Who Wants to Buy a 100-Year Bond? It Depends on the Yield

For the Treasury Department to issue 40-year, 50-year or 100-year bonds, or for investors to consider buying them, it sure would help to know the price.

Such ultralong bonds are under active consideration at Treasury, and so this month The Wall Street Journal's survey of economists asked respondents to estimate what the yields on those bonds would be, and whether they would be worth it.

The results: They believe the yield on the 40-year Treasury would be about 0.3 percentage point higher than on the 30-year, or about 3.34% today. A 50-year bond would price at 3.5%, they estimate, while the 100-year bond would have a yield of 3.98%.

"Bond investors would likely demand higher yields on longer-maturity bonds to compensate for government debt and inflation risks," said Scott Anderson, chief economist of the Bank of the West.

Therein lies one of the key challenges of such bonds. In order for them to attract investors, they will likely need to have higher yields, perhaps considerably higher. But as yields rise, it will be harder for the Treasury to reap any cost-savings from the program.

That's one reason that the Treasury Borrowing Advisory Committee -- made up of some of Wall Street's biggest investors and dealers -- advised that such long-bonds might not be worth pursuing.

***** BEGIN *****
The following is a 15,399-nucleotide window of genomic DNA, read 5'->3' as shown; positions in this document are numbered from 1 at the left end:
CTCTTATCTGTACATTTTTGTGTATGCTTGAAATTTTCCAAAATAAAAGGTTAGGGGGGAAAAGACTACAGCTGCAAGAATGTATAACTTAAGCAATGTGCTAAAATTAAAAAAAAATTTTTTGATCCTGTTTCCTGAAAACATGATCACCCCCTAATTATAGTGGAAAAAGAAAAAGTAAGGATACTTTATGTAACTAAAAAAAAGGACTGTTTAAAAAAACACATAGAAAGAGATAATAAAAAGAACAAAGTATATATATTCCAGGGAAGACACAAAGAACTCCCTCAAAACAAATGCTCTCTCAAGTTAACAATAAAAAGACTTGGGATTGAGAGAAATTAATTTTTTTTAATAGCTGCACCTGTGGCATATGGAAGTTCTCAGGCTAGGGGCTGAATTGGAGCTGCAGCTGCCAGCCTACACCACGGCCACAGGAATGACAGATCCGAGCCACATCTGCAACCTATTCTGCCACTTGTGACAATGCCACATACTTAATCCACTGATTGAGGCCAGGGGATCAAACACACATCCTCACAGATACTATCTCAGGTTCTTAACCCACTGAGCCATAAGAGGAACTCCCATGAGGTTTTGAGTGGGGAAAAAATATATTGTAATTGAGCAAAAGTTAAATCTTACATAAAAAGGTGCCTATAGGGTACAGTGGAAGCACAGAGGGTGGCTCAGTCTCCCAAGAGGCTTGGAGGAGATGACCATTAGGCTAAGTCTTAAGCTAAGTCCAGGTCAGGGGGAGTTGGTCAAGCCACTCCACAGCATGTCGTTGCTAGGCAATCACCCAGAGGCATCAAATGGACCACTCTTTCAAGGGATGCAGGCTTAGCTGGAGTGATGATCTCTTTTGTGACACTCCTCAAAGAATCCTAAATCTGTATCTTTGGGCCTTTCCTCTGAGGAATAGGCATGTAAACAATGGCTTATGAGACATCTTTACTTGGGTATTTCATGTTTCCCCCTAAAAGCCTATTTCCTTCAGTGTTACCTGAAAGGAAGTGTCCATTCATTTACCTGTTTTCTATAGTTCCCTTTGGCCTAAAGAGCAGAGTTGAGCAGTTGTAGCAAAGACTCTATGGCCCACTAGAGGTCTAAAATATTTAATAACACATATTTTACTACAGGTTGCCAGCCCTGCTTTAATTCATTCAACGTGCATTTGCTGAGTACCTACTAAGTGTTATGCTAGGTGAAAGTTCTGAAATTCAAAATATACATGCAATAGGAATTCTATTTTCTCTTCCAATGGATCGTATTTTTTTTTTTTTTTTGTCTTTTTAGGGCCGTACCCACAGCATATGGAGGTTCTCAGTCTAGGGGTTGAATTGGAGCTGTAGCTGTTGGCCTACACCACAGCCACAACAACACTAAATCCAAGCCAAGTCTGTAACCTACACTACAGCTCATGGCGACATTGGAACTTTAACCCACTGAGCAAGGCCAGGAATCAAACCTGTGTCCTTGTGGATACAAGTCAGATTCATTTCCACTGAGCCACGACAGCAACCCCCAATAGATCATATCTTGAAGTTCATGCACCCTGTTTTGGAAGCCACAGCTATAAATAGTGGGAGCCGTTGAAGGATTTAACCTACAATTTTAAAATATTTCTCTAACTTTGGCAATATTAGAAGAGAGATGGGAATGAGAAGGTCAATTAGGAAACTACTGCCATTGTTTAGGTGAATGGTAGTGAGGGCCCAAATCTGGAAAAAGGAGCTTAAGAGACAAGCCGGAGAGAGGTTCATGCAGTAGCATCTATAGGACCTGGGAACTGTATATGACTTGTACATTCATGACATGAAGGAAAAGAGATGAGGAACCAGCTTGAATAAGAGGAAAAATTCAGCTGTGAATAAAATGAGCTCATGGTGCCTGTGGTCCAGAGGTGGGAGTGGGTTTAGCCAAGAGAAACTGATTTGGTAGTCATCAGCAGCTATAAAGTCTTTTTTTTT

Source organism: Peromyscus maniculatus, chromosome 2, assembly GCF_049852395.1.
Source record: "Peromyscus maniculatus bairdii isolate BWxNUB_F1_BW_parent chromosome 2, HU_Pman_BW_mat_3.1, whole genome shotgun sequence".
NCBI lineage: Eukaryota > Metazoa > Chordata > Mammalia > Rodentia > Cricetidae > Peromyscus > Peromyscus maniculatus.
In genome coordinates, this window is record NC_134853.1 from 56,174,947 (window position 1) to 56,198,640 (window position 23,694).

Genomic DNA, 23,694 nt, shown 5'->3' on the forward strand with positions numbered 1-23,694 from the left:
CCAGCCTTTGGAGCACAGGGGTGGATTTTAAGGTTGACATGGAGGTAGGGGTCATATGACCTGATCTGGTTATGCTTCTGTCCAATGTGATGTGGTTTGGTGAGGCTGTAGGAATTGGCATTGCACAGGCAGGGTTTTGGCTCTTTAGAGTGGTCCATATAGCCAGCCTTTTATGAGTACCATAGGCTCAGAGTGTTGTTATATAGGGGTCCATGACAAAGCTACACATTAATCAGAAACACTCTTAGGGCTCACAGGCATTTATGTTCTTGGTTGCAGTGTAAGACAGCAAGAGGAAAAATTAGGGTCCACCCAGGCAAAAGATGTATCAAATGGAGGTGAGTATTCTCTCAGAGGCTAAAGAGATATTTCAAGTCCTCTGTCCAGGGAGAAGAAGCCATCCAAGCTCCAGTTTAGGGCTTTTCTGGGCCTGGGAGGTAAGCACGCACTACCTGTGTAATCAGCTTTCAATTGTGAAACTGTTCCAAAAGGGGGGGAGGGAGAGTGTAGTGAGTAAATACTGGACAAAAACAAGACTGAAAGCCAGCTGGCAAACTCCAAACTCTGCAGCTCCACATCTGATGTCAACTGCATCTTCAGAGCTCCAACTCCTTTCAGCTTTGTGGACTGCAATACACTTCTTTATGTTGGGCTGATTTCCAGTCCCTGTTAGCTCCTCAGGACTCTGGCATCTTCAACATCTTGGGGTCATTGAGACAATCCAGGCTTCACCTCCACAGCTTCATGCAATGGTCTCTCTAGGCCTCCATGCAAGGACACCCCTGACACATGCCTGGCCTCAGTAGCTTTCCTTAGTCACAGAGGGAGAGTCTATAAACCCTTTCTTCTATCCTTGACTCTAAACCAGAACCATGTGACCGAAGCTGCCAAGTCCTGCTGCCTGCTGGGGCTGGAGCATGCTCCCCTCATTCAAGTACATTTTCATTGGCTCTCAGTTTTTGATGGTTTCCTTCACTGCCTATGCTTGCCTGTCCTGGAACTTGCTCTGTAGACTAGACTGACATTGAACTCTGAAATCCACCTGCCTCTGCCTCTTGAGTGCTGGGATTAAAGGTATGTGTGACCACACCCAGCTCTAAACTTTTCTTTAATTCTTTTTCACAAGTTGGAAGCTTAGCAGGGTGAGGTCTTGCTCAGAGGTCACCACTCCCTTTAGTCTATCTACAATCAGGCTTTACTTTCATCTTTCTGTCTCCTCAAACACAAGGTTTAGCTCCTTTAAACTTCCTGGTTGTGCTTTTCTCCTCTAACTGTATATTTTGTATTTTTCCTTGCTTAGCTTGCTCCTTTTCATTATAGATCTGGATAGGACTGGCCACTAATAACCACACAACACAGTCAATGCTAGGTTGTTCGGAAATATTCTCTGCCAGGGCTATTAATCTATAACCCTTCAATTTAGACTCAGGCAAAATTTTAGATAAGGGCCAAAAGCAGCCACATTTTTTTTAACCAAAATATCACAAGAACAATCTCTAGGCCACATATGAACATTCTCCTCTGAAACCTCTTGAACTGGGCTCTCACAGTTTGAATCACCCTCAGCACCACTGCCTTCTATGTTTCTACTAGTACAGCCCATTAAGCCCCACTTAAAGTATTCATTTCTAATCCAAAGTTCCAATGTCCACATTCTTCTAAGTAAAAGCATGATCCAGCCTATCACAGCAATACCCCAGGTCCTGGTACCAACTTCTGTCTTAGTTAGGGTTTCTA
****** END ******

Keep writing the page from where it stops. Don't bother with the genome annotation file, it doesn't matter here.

Some economists share that assessment, such as John Silvia, chief economist of Wells Fargo, who said such bonds were "not a viable market" and would have "inconsistent issuance over business cycles." But just over 60% of survey respondents said strong and sustainable demand would develop for 40- and 50-year bonds. Over 50% said such bonds would be worth implementing.

"Endowments, pension funds and life insurers will love these options," said James Smith of Parsec Financial Management.

While a 3.5% yield is higher than most government debt now, such a yield certainly could prove to be a good deal over the course of the next half-century.

"Should have been doing this for the past eight years," said Joel Naroff, president of Naroff Economic Advisors. "It stabilizes the payments at a relatively low rate."

The 100-year bond, however, was far less popular in the survey. Over 60% said the bonds would lack demand and not be worth pursuing. Estimates of its yield were nearly a full percentage-point higher than for the 30-year. Pension funds and insurance companies do have some liabilities they can anticipate 50 years in the future, and so may buy 50-year bonds as a way to manage that.

But century bonds would be due in the 2100s, the time frame of intergalactic bloodshed in the "Alien" movies and the Martian moon battles of the "Doom" videogames, not the time frame of today's investors.

"The message of issuing ultralong Treasurys is that you plan to take on a lot of debt, and that should trigger some caution by investors," said Diane Swonk, founder of DS Economics, an economic consultancy.

Write to Josh Zumbrun at Josh.Zumbrun@wsj.com

(END) Dow Jones Newswires

May 12, 2017 07:14 ET (11:14 GMT)